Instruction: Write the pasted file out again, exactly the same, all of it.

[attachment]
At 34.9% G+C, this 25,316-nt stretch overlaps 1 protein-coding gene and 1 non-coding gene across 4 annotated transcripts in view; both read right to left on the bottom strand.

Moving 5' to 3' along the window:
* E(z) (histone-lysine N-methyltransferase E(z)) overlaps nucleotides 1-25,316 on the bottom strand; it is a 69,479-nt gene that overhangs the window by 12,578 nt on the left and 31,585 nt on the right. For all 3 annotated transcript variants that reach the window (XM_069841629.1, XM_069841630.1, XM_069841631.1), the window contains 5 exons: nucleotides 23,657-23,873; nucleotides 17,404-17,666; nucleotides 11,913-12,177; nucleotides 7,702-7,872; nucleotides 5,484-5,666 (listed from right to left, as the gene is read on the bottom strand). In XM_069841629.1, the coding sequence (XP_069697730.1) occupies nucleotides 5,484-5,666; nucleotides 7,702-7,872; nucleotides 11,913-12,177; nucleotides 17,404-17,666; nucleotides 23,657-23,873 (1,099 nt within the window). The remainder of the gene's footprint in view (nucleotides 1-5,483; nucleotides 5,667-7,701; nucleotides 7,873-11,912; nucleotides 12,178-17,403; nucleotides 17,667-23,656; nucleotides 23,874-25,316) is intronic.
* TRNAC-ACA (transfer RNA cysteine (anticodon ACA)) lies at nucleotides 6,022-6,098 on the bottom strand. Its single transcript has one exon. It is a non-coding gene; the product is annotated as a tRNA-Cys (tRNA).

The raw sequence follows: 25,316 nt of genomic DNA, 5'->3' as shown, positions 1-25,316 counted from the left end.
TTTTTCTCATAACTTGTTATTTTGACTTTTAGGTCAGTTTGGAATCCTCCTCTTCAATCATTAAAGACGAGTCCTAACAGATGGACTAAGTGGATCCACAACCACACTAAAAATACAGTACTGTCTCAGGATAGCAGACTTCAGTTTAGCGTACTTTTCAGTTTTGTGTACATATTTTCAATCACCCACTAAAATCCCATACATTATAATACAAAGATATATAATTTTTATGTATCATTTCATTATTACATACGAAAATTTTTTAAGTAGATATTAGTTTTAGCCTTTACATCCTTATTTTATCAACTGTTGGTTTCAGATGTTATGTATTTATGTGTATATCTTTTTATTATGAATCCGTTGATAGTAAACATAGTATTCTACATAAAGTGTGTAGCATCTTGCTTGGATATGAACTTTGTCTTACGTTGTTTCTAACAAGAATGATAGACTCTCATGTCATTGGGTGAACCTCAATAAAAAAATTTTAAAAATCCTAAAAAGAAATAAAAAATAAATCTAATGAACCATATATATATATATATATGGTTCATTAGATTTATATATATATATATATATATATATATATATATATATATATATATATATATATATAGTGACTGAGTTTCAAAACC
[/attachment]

At 34.9% G+C, this 25,316-nt stretch overlaps 1 protein-coding gene and 1 non-coding gene across 4 annotated transcripts in view; both read right to left on the bottom strand.

Moving 5' to 3' along the window:
* E(z) (histone-lysine N-methyltransferase E(z)) overlaps nucleotides 1-25,316 on the bottom strand; it is a 69,479-nt gene that overhangs the window by 12,578 nt on the left and 31,585 nt on the right. For all 3 annotated transcript variants that reach the window (XM_069841629.1, XM_069841630.1, XM_069841631.1), the window contains 5 exons: nucleotides 23,657-23,873; nucleotides 17,404-17,666; nucleotides 11,913-12,177; nucleotides 7,702-7,872; nucleotides 5,484-5,666 (listed from right to left, as the gene is read on the bottom strand). In XM_069841629.1, the coding sequence (XP_069697730.1) occupies nucleotides 5,484-5,666; nucleotides 7,702-7,872; nucleotides 11,913-12,177; nucleotides 17,404-17,666; nucleotides 23,657-23,873 (1,099 nt within the window). The remainder of the gene's footprint in view (nucleotides 1-5,483; nucleotides 5,667-7,701; nucleotides 7,873-11,912; nucleotides 12,178-17,403; nucleotides 17,667-23,656; nucleotides 23,874-25,316) is intronic.
* TRNAC-ACA (transfer RNA cysteine (anticodon ACA)) lies at nucleotides 6,022-6,098 on the bottom strand. Its single transcript has one exon. It is a non-coding gene; the product is annotated as a tRNA-Cys (tRNA).

The raw sequence follows: 25,316 nt of genomic DNA, 5'->3' as shown, positions 1-25,316 counted from the left end.
TTTTTCTCATAACTTGTTATTTTGACTTTTAGGTCAGTTTGGAATCCTCCTCTTCAATCATTAAAGACGAGTCCTAACAGATGGACTAAGTGGATCCACAACCACACTAAAAATACAGTACTGTCTCAGGATAGCAGACTTCAGTTTAGCGTACTTTTCAGTTTTGTGTACATATTTTCAATCACCCACTAAAATCCCATACATTATAATACAAAGATATATAATTTTTATGTATCATTTCATTATTACATACGAAAATTTTTTAAGTAGATATTAGTTTTAGCCTTTACATCCTTATTTTATCAACTGTTGGTTTCAGATGTTATGTATTTATGTGTATATCTTTTTATTATGAATCCGTTGATAGTAAACATAGTATTCTACATAAAGTGTGTAGCATCTTGCTTGGATATGAACTTTGTCTTACGTTGTTTCTAACAAGAATGATAGACTCTCATGTCATTGGGTGAACCTCAATAAAAAAATTTTAAAAATCCTAAAAAGAAATAAAAAATAAATCTAATGAACCATATATATATATATATATGGTTCATTAGATTTATATATATATATATATATATATATATATATATATATATATATATATATATATATAGTGACTGAGTTTCAAAACC